J. Glenn Edwards goes to 'Head of Class'

Jan. 13, 2014 @ 06:24 PM

With the announcement that J. Glenn Edwards Elementary School had won the coveted Head of Class award on Monday, it became the third school in three years to be named the best elementary school in Lee County.

The Head of Class is an honor developed by the Lee County Education Foundation, a group of private community leaders and businessmen who worked with officials from Lee County Schools to develop a unique way of offering incentive-based pay to local school employees.

"In our third year, we are proud the Head of Class Project can continue to support teachers, administrators and faculty for their contributions to a more educated Lee County," Sanford Mayor Chet Mann, who also serves as chairman of the Lee County Education Foundation, said in a press release.

The award is based on how a school does in both its overall test scores and its growth — the technical term for the measure of how many low-performing students from a previous year were able to bring their scores up. B.T. Bullock Elementary School won the first year, followed by Greenwood Elementary School last year.

The winning school receives a statue to be displayed in the lobby, as well as a check for $50,000, which is split among all its employees.

Principal Christina Womble wasn't at the school last year, but she said she's incredibly proud of everyone who did contribute to the school's success — and she's hoping for a repeat next year.

"We're very thrilled, but also motivated," she said. "Because when you realize you're good enough to win awards, it motivates you to get even better and do it again."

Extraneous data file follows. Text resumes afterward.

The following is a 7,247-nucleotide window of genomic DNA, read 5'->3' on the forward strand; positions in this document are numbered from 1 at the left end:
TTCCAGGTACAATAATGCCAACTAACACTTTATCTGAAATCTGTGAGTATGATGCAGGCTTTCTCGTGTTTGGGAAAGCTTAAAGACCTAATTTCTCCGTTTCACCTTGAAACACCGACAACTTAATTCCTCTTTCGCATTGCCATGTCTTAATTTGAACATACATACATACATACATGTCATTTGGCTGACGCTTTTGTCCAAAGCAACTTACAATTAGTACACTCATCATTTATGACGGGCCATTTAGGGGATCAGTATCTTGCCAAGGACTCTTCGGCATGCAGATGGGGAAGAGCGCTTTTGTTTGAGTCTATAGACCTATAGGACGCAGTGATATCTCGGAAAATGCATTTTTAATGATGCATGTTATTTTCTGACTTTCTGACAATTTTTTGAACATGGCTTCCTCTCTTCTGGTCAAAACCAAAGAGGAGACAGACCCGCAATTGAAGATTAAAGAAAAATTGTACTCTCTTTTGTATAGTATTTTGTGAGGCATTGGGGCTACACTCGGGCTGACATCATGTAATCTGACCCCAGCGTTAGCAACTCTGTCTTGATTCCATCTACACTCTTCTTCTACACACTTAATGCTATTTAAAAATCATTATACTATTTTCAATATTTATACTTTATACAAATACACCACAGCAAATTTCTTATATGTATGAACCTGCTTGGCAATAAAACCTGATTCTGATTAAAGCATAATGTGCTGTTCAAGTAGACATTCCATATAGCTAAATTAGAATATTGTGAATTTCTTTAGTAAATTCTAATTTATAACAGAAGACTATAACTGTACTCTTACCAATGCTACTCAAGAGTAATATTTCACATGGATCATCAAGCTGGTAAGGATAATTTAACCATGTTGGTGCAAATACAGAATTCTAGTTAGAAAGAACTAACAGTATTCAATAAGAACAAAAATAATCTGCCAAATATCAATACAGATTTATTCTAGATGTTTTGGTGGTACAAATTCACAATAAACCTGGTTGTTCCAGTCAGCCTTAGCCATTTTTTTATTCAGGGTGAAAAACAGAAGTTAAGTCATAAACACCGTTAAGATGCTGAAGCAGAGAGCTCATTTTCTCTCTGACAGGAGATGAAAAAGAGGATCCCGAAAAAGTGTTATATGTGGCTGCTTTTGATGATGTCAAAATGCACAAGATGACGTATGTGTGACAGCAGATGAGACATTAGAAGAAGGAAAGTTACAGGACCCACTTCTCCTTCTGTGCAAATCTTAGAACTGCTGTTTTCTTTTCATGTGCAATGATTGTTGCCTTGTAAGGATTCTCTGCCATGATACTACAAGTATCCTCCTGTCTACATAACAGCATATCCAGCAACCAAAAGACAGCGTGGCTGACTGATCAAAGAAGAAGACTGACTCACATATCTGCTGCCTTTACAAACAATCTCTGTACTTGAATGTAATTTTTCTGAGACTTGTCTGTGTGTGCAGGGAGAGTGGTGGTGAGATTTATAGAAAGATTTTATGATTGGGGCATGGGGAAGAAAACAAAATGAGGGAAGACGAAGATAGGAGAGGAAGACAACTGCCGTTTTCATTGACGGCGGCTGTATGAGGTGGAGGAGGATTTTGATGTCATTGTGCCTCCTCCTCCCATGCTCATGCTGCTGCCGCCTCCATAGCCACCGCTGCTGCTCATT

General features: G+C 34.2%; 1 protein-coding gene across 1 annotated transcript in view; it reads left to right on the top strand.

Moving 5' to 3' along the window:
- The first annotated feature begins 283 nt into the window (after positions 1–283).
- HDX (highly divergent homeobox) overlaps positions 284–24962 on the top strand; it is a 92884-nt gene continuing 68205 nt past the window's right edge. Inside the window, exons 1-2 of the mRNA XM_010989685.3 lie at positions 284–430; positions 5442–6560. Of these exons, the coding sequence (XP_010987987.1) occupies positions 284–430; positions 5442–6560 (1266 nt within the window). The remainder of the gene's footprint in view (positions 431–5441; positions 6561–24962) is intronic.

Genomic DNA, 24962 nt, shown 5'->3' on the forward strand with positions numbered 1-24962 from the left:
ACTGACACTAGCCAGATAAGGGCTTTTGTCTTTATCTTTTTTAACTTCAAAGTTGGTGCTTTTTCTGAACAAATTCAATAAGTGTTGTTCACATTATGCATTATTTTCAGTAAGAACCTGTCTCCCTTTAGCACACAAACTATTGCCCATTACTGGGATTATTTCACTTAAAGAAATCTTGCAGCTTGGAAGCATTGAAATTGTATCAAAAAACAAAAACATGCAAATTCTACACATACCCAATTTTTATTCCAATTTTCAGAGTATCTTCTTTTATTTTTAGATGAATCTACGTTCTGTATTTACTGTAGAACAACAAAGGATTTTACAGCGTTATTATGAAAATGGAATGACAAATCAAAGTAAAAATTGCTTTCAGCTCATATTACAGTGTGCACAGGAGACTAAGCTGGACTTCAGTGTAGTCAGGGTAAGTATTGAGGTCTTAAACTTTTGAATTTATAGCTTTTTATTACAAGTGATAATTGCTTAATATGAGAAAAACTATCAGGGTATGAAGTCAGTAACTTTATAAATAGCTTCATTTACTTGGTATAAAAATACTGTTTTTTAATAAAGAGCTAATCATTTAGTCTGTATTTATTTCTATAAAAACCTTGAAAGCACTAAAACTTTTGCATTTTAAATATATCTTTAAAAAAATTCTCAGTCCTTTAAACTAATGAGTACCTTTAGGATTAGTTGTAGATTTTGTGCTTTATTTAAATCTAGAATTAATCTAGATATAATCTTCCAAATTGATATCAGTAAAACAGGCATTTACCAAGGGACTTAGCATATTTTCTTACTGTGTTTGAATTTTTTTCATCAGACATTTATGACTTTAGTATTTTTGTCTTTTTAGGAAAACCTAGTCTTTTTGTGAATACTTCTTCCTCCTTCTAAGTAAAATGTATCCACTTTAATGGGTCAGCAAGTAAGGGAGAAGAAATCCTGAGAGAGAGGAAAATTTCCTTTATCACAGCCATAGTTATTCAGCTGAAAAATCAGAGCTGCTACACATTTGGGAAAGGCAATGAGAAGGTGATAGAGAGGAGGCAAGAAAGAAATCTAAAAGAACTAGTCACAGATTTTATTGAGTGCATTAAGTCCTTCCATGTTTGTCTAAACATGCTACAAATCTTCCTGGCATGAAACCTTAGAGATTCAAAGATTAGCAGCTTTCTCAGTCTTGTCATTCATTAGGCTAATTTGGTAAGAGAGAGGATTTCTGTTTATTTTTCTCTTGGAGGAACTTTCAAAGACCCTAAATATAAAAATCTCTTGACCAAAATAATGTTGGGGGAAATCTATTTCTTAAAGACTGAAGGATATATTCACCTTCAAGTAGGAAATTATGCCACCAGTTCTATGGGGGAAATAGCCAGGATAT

The student body at Edwards is traditionally composed of many low-income students and others defined as "at-risk" by the state. Womble and other faculty members didn't shy away from that fact, though.

Angela Holmes, a first grade teacher who has been with the school about 15 years, said her students this year have been particularly challenging. But that just gives her even more motivation, she said — a trait she said much of the school's staff shares.

"I'm excited," Holmes said of winning the award. "I think we work really, really hard as a staff, and I think we deserve it."

Candace Smith, a guidance counselor who has been at the school for a decade, agreed that just because students might struggle with academics or behavior doesn't mean they're given a soft treatment.

"That just makes you push them even harder," she said.

Mann said he equates education with economic development, writing that "Our success, in the long-term, will be realized as our students move on to esteemed colleges and universities and into the workforce, as many of them will return to Lee County to help build a more economically sound county."

Lee County Schools Superintendent Andy Bryan wrote in an email that he's proud of the staff at Edwards and is excited for the future of the district's relationship with the education foundation.

"I am grateful for their vision and commitment in establishing the Head of Class award," he said.

The Head of Class has, at its core, the idea that everyone at a school helps students achieve their academic goals — whether it's teachers, counselors or non-educators like cafeteria and custodial workers. So in that spirit, the $50,000 award must be split amongst them all. Each Edwards employee will get a check for between $270 and $1,000.

That all-inclusive pay structure is believed to be unique to incentive-based pay initiatives in North Carolina and possibly the nation, officials have said. It has since been considered as a model for a statewide incentive pay system.

The award itself will be presented at at 9 a.m. Friday at a ceremony at the school's gym.